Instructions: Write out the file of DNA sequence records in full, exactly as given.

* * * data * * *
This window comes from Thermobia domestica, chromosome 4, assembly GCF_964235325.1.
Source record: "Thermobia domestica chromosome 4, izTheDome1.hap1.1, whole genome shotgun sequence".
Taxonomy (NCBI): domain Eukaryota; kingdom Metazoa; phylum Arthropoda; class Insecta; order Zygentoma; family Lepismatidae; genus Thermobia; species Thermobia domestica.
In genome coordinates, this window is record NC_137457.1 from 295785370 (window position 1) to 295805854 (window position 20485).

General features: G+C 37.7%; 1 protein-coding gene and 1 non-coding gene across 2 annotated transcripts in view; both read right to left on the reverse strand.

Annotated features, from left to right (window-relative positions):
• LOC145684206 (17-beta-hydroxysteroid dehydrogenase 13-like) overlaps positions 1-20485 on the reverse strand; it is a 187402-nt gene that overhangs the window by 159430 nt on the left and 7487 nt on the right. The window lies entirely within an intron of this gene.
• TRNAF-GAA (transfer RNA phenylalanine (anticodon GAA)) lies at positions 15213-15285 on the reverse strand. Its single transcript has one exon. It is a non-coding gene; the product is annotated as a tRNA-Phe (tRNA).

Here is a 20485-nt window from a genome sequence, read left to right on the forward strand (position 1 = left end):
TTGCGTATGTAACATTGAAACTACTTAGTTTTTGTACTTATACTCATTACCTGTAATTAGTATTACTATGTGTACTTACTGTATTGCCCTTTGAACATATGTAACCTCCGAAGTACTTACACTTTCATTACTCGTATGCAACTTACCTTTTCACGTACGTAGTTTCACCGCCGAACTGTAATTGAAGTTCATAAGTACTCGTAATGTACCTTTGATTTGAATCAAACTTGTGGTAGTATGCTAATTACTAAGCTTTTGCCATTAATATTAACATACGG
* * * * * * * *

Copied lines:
This window comes from Thermobia domestica, chromosome 4, assembly GCF_964235325.1.
Source record: "Thermobia domestica chromosome 4, izTheDome1.hap1.1, whole genome shotgun sequence".
Taxonomy (NCBI): domain Eukaryota; kingdom Metazoa; phylum Arthropoda; class Insecta; order Zygentoma; family Lepismatidae; genus Thermobia; species Thermobia domestica.
In genome coordinates, this window is record NC_137457.1 from 295785370 (window position 1) to 295805854 (window position 20485).

General features: G+C 37.7%; 1 protein-coding gene and 1 non-coding gene across 2 annotated transcripts in view; both read right to left on the reverse strand.

Annotated features, from left to right (window-relative positions):
• LOC145684206 (17-beta-hydroxysteroid dehydrogenase 13-like) overlaps positions 1-20485 on the reverse strand; it is a 187402-nt gene that overhangs the window by 159430 nt on the left and 7487 nt on the right. The window lies entirely within an intron of this gene.
• TRNAF-GAA (transfer RNA phenylalanine (anticodon GAA)) lies at positions 15213-15285 on the reverse strand. Its single transcript has one exon. It is a non-coding gene; the product is annotated as a tRNA-Phe (tRNA).

Here is a 20485-nt window from a genome sequence, read left to right on the forward strand (position 1 = left end):
TTGCGTATGTAACATTGAAACTACTTAGTTTTTGTACTTATACTCATTACCTGTAATTAGTATTACTATGTGTACTTACTGTATTGCCCTTTGAACATATGTAACCTCCGAAGTACTTACACTTTCATTACTCGTATGCAACTTACCTTTTCACGTACGTAGTTTCACCGCCGAACTGTAATTGAAGTTCATAAGTACTCGTAATGTACCTTTGATTTGAATCAAACTTGTGGTAGTATGCTAATTACTAAGCTTTTGCCATTAATATTAACATACGG